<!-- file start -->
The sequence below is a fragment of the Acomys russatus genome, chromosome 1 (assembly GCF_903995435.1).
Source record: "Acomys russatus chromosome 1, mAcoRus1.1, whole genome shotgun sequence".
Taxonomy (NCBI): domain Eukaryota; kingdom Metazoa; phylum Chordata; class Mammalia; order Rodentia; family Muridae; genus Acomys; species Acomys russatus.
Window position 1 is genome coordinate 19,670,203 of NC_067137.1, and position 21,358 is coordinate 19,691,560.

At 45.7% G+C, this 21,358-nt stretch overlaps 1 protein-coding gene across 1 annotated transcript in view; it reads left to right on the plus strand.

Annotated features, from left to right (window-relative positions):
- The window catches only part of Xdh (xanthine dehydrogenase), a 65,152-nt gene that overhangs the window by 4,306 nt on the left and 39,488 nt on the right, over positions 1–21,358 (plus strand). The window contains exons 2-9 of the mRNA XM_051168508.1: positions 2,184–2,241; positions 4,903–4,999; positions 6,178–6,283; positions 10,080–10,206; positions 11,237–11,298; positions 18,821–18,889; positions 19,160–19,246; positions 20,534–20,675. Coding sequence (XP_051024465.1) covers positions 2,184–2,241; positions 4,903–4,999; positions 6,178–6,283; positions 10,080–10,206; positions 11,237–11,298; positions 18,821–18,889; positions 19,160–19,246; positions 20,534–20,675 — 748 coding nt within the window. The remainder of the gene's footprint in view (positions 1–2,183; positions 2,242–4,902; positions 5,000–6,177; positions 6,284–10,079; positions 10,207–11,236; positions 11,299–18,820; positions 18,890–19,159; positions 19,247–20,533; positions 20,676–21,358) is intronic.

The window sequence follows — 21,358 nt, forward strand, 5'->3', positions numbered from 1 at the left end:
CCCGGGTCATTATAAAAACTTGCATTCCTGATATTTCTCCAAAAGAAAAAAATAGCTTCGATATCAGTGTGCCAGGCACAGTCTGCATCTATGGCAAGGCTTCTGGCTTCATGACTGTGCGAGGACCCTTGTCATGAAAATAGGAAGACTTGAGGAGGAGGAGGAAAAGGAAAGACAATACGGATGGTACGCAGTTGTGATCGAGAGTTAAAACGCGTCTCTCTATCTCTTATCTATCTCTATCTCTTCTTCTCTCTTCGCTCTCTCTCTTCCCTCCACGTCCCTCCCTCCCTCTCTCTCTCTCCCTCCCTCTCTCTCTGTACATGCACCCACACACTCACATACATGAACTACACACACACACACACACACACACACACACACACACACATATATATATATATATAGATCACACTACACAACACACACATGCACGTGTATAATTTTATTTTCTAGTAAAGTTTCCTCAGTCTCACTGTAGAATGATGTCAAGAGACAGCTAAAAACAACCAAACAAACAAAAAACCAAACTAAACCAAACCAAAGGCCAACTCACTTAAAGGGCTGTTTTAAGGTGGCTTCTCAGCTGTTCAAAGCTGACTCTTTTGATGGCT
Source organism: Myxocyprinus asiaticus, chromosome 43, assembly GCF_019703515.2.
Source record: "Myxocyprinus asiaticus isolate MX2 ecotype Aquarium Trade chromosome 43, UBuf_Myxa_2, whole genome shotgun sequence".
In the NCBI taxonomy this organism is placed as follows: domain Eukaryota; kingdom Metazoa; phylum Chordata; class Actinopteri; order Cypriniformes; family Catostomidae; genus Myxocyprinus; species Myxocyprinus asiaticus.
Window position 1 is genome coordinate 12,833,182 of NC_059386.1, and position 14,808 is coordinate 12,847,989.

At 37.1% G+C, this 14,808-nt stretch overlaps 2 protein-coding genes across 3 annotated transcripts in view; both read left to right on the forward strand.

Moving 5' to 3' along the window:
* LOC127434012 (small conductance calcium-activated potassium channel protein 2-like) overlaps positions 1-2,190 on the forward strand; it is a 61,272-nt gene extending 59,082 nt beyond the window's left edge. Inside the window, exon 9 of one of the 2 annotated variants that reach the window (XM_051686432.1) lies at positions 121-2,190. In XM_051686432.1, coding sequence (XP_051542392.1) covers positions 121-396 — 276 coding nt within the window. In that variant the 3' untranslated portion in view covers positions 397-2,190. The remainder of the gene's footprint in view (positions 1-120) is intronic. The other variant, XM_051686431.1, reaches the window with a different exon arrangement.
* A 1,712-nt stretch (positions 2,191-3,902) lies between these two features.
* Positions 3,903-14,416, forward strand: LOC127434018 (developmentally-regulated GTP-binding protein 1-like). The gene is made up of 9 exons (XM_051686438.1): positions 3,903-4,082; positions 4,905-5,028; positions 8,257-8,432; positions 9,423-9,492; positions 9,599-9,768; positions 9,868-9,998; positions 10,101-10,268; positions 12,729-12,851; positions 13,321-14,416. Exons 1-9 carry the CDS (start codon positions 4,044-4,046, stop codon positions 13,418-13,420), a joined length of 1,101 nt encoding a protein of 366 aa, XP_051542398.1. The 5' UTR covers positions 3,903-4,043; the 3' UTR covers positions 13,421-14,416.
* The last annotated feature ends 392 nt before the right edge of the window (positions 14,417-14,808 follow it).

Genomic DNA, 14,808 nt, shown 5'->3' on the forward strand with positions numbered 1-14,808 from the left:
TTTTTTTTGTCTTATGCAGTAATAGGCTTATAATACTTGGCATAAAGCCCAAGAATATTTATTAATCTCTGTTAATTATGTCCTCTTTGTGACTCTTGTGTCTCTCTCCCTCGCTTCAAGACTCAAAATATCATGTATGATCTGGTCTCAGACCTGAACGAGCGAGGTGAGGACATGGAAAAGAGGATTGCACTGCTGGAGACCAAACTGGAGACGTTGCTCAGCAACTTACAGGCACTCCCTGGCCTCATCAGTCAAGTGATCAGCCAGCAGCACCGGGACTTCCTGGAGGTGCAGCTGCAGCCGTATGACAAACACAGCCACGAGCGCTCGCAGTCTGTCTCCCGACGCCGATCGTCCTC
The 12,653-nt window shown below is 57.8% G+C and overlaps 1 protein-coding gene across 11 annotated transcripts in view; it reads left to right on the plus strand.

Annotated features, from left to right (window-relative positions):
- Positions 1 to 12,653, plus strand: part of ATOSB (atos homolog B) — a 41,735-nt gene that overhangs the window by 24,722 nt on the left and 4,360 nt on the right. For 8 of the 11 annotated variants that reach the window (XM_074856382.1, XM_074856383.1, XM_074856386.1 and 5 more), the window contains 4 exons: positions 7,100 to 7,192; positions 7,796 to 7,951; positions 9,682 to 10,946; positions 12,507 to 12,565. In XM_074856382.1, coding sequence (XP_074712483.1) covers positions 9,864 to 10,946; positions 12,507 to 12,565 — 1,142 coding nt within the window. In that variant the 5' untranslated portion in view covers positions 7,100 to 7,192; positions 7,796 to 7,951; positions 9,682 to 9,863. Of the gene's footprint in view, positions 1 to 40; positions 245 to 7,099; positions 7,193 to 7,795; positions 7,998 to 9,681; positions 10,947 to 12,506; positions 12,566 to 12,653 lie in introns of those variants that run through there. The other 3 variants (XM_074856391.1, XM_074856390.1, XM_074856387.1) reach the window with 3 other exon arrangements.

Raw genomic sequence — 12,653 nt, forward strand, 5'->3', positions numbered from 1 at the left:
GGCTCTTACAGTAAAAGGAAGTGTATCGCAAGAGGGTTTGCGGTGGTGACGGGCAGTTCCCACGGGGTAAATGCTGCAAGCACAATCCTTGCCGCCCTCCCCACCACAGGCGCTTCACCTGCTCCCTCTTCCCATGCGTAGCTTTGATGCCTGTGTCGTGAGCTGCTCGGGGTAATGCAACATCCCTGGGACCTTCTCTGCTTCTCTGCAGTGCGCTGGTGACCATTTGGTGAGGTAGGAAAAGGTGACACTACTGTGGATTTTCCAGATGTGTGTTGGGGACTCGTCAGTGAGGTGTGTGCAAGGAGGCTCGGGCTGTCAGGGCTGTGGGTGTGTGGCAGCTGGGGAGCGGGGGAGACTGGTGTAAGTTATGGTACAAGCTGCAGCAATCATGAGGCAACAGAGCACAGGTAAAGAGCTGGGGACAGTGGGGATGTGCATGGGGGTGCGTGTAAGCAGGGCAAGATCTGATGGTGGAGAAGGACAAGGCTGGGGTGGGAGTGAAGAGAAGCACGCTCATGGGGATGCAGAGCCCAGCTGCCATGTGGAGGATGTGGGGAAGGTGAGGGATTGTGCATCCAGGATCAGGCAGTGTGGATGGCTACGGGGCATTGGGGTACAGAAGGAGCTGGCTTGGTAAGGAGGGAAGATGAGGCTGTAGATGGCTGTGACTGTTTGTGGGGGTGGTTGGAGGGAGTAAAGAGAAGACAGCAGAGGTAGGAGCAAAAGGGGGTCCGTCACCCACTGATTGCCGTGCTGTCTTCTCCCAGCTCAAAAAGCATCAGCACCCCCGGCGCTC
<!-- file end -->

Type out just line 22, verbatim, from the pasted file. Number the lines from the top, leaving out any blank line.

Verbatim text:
The 12,653-nt window shown below is 57.8% G+C and overlaps 1 protein-coding gene across 11 annotated transcripts in view; it reads left to right on the plus strand.